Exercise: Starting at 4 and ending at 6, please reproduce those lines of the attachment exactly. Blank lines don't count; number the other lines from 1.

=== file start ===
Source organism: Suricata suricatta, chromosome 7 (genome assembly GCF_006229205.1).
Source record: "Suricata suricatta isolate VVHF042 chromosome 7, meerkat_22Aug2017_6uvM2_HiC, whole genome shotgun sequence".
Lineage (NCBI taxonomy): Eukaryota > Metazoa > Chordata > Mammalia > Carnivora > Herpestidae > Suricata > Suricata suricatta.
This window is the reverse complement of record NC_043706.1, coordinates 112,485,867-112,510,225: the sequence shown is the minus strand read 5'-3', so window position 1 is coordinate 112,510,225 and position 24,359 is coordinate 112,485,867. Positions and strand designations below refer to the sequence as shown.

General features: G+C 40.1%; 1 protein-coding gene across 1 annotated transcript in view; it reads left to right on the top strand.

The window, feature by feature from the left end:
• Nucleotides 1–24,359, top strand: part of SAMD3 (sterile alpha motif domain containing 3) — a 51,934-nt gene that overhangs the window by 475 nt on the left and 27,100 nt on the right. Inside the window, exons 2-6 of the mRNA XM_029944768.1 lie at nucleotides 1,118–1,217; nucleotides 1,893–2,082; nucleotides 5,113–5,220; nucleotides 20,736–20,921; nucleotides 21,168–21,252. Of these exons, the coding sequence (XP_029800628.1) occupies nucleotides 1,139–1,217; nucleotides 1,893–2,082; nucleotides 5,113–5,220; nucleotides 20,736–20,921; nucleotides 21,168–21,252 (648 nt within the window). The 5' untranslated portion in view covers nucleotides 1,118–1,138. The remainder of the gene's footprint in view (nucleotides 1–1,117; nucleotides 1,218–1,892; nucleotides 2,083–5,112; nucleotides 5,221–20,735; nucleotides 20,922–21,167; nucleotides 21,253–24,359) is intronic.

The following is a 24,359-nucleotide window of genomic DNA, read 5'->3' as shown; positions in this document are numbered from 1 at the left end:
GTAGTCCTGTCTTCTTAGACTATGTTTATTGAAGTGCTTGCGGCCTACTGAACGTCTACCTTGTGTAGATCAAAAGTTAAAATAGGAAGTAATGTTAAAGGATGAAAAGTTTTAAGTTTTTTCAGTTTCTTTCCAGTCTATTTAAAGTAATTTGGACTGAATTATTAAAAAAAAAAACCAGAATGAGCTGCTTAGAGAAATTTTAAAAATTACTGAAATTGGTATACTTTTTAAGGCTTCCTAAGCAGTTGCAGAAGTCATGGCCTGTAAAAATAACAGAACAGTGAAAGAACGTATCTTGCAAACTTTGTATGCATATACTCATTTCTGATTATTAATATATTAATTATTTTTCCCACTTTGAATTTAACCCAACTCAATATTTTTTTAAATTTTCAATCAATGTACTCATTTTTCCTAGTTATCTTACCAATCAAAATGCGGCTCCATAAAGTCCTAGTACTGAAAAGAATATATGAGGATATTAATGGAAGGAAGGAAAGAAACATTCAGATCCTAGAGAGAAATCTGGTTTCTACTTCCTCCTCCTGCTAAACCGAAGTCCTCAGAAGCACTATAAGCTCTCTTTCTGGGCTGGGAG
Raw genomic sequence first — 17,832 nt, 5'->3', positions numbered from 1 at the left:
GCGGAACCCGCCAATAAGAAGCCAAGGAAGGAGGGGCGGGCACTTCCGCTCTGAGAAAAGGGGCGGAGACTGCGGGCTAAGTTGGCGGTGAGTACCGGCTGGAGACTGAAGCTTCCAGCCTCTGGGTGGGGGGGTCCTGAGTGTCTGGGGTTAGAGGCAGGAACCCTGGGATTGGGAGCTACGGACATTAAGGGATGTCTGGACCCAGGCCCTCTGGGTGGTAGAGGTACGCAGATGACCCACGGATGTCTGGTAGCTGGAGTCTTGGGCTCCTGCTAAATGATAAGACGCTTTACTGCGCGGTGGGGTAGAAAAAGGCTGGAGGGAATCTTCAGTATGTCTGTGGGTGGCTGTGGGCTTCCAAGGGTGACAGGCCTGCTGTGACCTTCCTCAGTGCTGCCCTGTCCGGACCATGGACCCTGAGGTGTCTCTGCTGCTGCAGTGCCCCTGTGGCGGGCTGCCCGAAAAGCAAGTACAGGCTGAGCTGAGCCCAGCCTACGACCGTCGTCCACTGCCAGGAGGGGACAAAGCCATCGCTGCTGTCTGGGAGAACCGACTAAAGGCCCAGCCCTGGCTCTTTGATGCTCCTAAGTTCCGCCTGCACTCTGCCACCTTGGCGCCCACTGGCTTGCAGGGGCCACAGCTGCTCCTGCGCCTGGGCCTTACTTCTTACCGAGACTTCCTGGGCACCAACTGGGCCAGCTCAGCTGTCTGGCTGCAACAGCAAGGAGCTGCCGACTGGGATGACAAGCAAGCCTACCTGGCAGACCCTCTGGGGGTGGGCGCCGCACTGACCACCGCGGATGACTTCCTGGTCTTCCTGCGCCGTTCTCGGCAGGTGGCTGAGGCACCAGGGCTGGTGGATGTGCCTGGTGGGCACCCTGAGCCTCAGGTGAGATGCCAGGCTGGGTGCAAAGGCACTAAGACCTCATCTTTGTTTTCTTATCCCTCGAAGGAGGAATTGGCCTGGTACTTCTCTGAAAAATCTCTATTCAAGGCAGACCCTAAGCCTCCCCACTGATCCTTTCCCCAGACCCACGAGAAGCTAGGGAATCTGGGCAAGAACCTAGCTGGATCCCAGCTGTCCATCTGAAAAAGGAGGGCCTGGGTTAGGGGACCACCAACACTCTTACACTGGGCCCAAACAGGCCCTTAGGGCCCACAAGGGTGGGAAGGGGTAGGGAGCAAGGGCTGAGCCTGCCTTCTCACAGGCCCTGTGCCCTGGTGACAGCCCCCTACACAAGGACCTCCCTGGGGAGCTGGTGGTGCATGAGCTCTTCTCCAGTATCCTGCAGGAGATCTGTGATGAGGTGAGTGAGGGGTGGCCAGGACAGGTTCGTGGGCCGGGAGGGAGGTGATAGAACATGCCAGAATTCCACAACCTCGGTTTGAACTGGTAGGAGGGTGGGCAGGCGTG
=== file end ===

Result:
This window is the reverse complement of record NC_043706.1, coordinates 112,485,867-112,510,225: the sequence shown is the minus strand read 5'-3', so window position 1 is coordinate 112,510,225 and position 24,359 is coordinate 112,485,867. Positions and strand designations below refer to the sequence as shown.

General features: G+C 40.1%; 1 protein-coding gene across 1 annotated transcript in view; it reads left to right on the top strand.

The window, feature by feature from the left end: